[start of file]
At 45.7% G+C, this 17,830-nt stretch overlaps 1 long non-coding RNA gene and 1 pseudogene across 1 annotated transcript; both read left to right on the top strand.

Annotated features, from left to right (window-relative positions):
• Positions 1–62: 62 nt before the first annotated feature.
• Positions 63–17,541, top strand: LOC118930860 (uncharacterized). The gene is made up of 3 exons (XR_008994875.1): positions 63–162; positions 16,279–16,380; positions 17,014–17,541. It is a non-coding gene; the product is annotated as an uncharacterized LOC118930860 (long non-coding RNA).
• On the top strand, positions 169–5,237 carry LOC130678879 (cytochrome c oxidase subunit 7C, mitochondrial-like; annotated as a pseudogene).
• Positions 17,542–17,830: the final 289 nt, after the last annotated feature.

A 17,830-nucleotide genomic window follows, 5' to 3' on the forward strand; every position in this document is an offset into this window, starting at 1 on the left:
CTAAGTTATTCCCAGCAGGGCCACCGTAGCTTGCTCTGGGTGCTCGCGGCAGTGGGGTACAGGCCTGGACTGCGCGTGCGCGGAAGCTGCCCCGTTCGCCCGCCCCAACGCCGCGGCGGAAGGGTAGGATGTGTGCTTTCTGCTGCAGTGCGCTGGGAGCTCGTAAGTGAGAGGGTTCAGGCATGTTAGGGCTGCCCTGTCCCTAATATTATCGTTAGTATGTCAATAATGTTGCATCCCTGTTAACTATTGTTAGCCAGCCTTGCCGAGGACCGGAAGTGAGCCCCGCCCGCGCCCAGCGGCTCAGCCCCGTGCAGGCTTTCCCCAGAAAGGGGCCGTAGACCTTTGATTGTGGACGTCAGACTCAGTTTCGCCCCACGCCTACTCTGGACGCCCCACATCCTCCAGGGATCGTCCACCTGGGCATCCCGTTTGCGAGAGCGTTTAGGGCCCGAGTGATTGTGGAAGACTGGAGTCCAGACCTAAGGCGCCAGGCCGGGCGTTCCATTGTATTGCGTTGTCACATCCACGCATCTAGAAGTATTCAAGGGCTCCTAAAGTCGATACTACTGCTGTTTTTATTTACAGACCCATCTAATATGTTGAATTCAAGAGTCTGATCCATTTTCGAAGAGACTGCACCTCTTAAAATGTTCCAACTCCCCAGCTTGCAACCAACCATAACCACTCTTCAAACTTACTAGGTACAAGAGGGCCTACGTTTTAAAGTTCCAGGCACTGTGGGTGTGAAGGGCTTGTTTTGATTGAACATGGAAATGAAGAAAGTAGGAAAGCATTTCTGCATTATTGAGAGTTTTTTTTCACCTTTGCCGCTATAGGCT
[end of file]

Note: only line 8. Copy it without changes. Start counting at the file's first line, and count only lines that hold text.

CTAAGTTATTCCCAGCAGGGCCACCGTAGCTTGCTCTGGGTGCTCGCGGCAGTGGGGTACAGGCCTGGACTGCGCGTGCGCGGAAGCTGCCCCGTTCGCCCGCCCCAACGCCGCGGCGGAAGGGTAGGATGTGTGCTTTCTGCTGCAGTGCGCTGGGAGCTCGTAAGTGAGAGGGTTCAGGCATGTTAGGGCTGCCCTGTCCCTAATATTATCGTTAGTATGTCAATAATGTTGCATCCCTGTTAACTATTGTTAGCCAGCCTTGCCGAGGACCGGAAGTGAGCCCCGCCCGCGCCCAGCGGCTCAGCCCCGTGCAGGCTTTCCCCAGAAAGGGGCCGTAGACCTTTGATTGTGGACGTCAGACTCAGTTTCGCCCCACGCCTACTCTGGACGCCCCACATCCTCCAGGGATCGTCCACCTGGGCATCCCGTTTGCGAGAGCGTTTAGGGCCCGAGTGATTGTGGAAGACTGGAGTCCAGACCTAAGGCGCCAGGCCGGGCGTTCCATTGTATTGCGTTGTCACATCCACGCATCTAGAAGTATTCAAGGGCTCCTAAAGTCGATACTACTGCTGTTTTTATTTACAGACCCATCTAATATGTTGAATTCAAGAGTCTGATCCATTTTCGAAGAGACTGCACCTCTTAAAATGTTCCAACTCCCCAGCTTGCAACCAACCATAACCACTCTTCAAACTTACTAGGTACAAGAGGGCCTACGTTTTAAAGTTCCAGGCACTGTGGGTGTGAAGGGCTTGTTTTGATTGAACATGGAAATGAAGAAAGTAGGAAAGCATTTCTGCATTATTGAGAGTTTTTTTTCACCTTTGCCGCTATAGGCT